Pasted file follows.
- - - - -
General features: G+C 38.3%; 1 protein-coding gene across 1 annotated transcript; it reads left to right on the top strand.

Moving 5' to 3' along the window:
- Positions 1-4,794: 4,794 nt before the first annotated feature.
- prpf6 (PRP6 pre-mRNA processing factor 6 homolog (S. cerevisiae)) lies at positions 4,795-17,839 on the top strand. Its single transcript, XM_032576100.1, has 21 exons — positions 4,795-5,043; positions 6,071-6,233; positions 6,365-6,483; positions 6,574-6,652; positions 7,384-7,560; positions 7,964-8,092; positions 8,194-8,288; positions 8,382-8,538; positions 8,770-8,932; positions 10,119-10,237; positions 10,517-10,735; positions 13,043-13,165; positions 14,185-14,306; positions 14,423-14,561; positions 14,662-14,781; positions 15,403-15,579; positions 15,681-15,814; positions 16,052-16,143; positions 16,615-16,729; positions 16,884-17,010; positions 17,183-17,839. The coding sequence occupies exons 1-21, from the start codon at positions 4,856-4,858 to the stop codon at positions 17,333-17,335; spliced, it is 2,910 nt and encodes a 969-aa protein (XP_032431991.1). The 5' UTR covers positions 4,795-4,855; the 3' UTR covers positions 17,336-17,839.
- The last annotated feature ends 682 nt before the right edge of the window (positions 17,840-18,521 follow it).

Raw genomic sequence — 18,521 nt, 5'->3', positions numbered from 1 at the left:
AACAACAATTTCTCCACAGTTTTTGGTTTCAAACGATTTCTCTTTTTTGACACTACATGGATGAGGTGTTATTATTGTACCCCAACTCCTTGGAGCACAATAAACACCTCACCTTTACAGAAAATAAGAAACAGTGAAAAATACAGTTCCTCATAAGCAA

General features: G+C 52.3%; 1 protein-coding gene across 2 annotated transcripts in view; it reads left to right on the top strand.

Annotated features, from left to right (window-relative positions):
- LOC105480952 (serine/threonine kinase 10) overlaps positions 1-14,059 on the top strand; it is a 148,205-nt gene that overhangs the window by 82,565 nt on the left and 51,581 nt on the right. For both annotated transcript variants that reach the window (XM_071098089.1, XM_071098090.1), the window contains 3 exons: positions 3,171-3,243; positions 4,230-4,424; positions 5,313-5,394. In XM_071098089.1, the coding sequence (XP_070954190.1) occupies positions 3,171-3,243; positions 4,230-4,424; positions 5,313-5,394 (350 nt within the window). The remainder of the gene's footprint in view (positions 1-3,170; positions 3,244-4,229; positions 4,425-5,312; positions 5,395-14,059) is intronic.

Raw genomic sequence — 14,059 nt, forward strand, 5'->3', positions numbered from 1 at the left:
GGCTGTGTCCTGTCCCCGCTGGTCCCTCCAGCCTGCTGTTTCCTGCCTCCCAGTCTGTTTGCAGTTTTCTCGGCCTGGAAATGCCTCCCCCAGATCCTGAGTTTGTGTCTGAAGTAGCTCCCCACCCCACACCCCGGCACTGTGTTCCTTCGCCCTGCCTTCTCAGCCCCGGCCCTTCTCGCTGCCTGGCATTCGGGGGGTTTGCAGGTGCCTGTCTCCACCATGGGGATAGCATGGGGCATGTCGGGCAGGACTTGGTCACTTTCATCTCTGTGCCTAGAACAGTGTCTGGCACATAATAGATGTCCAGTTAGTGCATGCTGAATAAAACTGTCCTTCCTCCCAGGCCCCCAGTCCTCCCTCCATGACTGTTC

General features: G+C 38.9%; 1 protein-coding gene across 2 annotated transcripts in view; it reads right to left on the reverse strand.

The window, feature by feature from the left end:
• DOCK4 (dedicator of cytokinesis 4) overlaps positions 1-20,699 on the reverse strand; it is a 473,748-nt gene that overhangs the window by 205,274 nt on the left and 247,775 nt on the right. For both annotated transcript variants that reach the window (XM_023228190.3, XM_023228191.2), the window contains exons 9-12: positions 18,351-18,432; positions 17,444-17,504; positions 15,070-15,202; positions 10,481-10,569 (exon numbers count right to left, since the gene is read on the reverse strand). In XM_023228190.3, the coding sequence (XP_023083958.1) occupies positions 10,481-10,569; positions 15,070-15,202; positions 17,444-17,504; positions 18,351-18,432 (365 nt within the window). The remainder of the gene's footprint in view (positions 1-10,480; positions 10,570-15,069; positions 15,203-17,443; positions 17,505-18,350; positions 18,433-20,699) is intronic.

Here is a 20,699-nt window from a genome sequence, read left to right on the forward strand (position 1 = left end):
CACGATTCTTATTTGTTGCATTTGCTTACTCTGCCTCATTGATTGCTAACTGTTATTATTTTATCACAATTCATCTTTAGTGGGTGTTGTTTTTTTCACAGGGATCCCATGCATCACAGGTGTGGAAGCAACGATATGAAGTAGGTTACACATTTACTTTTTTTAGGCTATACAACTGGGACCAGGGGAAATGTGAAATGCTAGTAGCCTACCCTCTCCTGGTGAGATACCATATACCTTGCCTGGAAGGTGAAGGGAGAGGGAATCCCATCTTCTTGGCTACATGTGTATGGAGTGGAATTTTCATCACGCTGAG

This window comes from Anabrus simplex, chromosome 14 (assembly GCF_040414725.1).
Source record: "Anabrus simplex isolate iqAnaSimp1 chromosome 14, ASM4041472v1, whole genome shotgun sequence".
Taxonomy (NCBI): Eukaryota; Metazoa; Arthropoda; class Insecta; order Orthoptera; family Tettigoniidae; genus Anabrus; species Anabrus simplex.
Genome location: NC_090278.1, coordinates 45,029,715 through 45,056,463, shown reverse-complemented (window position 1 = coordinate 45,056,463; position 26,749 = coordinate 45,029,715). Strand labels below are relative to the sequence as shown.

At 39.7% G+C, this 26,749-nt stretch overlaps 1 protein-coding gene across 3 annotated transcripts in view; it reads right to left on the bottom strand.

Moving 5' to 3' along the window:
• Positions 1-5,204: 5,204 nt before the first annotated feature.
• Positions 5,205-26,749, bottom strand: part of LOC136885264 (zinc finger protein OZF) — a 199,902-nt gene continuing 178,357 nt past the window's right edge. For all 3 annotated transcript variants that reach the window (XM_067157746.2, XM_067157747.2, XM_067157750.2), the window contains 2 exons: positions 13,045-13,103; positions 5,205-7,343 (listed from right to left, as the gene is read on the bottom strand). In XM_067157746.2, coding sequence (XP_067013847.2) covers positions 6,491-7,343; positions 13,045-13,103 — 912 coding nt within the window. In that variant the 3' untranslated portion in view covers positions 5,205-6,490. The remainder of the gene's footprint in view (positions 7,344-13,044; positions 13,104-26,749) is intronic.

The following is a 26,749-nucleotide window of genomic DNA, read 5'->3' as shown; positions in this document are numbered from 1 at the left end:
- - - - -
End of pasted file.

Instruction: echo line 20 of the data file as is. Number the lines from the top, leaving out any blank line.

Taxonomy (NCBI): Eukaryota; Metazoa; Arthropoda; class Insecta; order Orthoptera; family Tettigoniidae; genus Anabrus; species Anabrus simplex.